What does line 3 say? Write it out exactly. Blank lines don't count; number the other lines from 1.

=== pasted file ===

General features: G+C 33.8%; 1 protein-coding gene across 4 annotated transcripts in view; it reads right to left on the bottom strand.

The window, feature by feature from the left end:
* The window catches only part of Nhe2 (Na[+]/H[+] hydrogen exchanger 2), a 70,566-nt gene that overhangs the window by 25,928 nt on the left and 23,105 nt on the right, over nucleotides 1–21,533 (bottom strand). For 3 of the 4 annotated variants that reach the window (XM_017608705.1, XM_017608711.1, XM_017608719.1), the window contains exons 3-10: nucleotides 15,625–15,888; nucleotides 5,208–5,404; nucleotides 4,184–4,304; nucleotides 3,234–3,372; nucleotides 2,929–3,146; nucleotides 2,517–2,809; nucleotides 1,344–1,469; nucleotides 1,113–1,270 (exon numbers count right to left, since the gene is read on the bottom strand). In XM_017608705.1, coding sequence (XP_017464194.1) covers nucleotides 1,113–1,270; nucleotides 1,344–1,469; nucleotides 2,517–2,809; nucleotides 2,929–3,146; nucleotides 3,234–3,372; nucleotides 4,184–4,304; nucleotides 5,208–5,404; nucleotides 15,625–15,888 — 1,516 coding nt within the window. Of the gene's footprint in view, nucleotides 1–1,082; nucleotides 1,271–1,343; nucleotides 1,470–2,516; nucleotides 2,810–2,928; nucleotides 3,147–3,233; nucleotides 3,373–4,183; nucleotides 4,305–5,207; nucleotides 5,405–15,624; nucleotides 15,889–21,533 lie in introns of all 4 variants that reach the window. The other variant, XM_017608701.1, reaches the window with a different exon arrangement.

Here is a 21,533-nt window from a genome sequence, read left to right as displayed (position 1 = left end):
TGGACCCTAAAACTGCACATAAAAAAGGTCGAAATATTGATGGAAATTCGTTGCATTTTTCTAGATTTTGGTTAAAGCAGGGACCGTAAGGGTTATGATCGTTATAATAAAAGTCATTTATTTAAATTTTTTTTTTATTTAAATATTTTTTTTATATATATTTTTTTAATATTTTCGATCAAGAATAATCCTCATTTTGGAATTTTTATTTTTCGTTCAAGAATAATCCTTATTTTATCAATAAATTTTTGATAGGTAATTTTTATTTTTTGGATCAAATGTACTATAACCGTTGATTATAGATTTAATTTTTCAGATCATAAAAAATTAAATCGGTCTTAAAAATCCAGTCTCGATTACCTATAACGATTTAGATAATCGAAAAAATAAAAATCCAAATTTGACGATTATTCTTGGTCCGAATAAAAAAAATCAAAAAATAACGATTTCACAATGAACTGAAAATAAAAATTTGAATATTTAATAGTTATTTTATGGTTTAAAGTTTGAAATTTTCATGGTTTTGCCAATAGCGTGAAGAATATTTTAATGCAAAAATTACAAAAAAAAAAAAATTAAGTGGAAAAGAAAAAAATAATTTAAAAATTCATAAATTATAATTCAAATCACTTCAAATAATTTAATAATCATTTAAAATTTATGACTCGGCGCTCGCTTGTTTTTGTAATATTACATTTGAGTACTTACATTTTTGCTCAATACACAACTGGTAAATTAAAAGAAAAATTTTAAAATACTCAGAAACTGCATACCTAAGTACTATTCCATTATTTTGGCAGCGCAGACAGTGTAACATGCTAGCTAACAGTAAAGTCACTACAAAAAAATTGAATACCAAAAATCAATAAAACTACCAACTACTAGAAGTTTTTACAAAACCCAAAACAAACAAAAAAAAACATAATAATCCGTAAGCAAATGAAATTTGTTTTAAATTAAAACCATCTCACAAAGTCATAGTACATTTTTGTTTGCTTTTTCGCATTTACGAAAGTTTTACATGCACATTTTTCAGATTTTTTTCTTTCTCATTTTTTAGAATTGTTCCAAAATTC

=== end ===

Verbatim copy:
* The window catches only part of Nhe2 (Na[+]/H[+] hydrogen exchanger 2), a 70,566-nt gene that overhangs the window by 25,928 nt on the left and 23,105 nt on the right, over nucleotides 1–21,533 (bottom strand). For 3 of the 4 annotated variants that reach the window (XM_017608705.1, XM_017608711.1, XM_017608719.1), the window contains exons 3-10: nucleotides 15,625–15,888; nucleotides 5,208–5,404; nucleotides 4,184–4,304; nucleotides 3,234–3,372; nucleotides 2,929–3,146; nucleotides 2,517–2,809; nucleotides 1,344–1,469; nucleotides 1,113–1,270 (exon numbers count right to left, since the gene is read on the bottom strand). In XM_017608705.1, coding sequence (XP_017464194.1) covers nucleotides 1,113–1,270; nucleotides 1,344–1,469; nucleotides 2,517–2,809; nucleotides 2,929–3,146; nucleotides 3,234–3,372; nucleotides 4,184–4,304; nucleotides 5,208–5,404; nucleotides 15,625–15,888 — 1,516 coding nt within the window. Of the gene's footprint in view, nucleotides 1–1,082; nucleotides 1,271–1,343; nucleotides 1,470–2,516; nucleotides 2,810–2,928; nucleotides 3,147–3,233; nucleotides 3,373–4,183; nucleotides 4,305–5,207; nucleotides 5,405–15,624; nucleotides 15,889–21,533 lie in introns of all 4 variants that reach the window. The other variant, XM_017608701.1, reaches the window with a different exon arrangement.